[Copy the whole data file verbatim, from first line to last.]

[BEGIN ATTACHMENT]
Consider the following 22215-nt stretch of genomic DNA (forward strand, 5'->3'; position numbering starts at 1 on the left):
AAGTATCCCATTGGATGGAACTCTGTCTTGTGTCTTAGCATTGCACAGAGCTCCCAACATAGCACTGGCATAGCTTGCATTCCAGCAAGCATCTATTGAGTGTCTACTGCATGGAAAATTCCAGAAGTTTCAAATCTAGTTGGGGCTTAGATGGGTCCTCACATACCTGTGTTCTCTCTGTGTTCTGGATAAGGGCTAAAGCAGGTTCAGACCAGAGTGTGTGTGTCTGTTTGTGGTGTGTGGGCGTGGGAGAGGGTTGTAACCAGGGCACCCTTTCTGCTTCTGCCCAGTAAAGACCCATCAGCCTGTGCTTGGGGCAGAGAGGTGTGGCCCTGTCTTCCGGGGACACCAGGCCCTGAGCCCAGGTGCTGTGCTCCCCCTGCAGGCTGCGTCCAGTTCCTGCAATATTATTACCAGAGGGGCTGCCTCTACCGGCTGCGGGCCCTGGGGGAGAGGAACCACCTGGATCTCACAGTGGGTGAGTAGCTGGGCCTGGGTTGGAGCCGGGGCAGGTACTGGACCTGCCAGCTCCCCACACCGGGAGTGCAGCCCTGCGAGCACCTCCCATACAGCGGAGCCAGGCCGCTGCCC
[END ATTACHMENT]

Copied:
Consider the following 22215-nt stretch of genomic DNA (forward strand, 5'->3'; position numbering starts at 1 on the left):
AAGTATCCCATTGGATGGAACTCTGTCTTGTGTCTTAGCATTGCACAGAGCTCCCAACATAGCACTGGCATAGCTTGCATTCCAGCAAGCATCTATTGAGTGTCTACTGCATGGAAAATTCCAGAAGTTTCAAATCTAGTTGGGGCTTAGATGGGTCCTCACATACCTGTGTTCTCTCTGTGTTCTGGATAAGGGCTAAAGCAGGTTCAGACCAGAGTGTGTGTGTCTGTTTGTGGTGTGTGGGCGTGGGAGAGGGTTGTAACCAGGGCACCCTTTCTGCTTCTGCCCAGTAAAGACCCATCAGCCTGTGCTTGGGGCAGAGAGGTGTGGCCCTGTCTTCCGGGGACACCAGGCCCTGAGCCCAGGTGCTGTGCTCCCCCTGCAGGCTGCGTCCAGTTCCTGCAATATTATTACCAGAGGGGCTGCCTCTACCGGCTGCGGGCCCTGGGGGAGAGGAACCACCTGGATCTCACAGTGGGTGAGTAGCTGGGCCTGGGTTGGAGCCGGGGCAGGTACTGGACCTGCCAGCTCCCCACACCGGGAGTGCAGCCCTGCGAGCACCTCCCATACAGCGGAGCCAGGCCGCTGCCC